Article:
There are two very different plants that are called geraniums. The first is the perennial geranium, which is also called cranesbill or true geranium. These can overwinter in the garden. The second plant is the pelargonium often referred to as annual or zonal geraniums. These plants will not survive winter temperatures and must be discarded at the end of fall or stored inside. When prepared properly, red geraniums will go dormant while they are in storage, resuming growth when they are replanted in spring.
Things You’ll Need
- Pruning shears
- Hand trowel
- Paper bags
- Plastic container
- Room temperature water
- String or twine
Storing Red Geraniums in Paper Bags
- Dig up red geraniums two or three weeks before your first hard frost. Choose blemish free, healthy plants.
- Cut back the side branches by half prior to digging up the geranium.
- Shake off as much dirt as possible from the roots. You can use your fingers to gently tease dirt from the roots, but be careful; geraniums are brittle and will shatter with rough treatment.
- Place the now bare-root geranium in a brown paper bag. Each geranium should have its own individual bag. You can use paper lunch sacks or paper grocery bags. Leave the top open for ventilation.
- Store the bagged geranium in a cool, dark location. The temperature should remain between 45 and 50 degrees.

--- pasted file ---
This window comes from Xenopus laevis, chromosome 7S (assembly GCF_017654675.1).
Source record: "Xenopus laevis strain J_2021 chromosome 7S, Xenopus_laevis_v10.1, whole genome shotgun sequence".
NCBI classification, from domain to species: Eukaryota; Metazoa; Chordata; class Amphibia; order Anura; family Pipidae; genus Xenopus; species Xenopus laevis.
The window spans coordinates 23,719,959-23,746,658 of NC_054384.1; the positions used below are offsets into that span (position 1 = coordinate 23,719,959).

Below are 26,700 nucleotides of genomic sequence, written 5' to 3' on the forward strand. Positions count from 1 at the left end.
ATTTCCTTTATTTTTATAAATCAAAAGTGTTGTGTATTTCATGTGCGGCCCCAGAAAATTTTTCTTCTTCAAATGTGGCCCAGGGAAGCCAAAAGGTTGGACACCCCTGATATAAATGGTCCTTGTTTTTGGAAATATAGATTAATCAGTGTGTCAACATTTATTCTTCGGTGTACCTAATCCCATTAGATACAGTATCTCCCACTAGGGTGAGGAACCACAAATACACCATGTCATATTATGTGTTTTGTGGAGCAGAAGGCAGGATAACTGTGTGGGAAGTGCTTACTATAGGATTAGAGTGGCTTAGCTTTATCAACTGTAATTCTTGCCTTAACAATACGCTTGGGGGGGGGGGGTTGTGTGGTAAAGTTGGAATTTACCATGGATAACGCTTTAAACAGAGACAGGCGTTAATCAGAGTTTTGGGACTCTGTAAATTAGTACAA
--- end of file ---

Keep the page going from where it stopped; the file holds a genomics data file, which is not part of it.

- In one month, fill a plastic container with room temperature water. You will need to soak the geranium’s roots for one to two hours once a month. You can soak multiple geraniums together. Allow the geranium’s roots to dry completely before returning it to its paper bag.
- Re-pot your red geraniums in March. It may take several weeks before you see signs of new growth.
Hanging Red Geraniums
- Select a spot where you can hang your geraniums. It must be in total darkness, cool (45 to 50 F) and have rafters or hooks installed in the ceiling from which to suspend the geraniums.
- Follow steps 1 through 3 from Section 1.
- Cut pieces of string or twine into 20-to-24-inch pieces. Cut enough so that each geranium has its own piece of string.
- Tie the string or twine around the geranium just above the roots. The string or twine should be tight but not so tight that it damages the geranium’s tissue.
- Tie the string or twine around a rafter or hook. The geranium will be suspended upside down. Adjust the string or twine so that the geranium is hanging three to four inches below the rafter or hook. Space geraniums five to six inches apart.
- Follow steps 6 through 7 from Section 1.
Tips & Warnings
Expect your red geranium’s leaves to brown and fall off while it is stored.
If your geranium’s stem appears withered or shriveled; immerse the entire plant in room temperature water for two to three hours. Allow it to dry completely before replacing in the paper bag or hanging it upside down.
Geranium plants that touch other plants during storage are more prone to rot.
Do not store geraniums with apples. Apples produce ethylene gas as they ripen. Ethylene gas can cause bulbs and dormant plants to rot.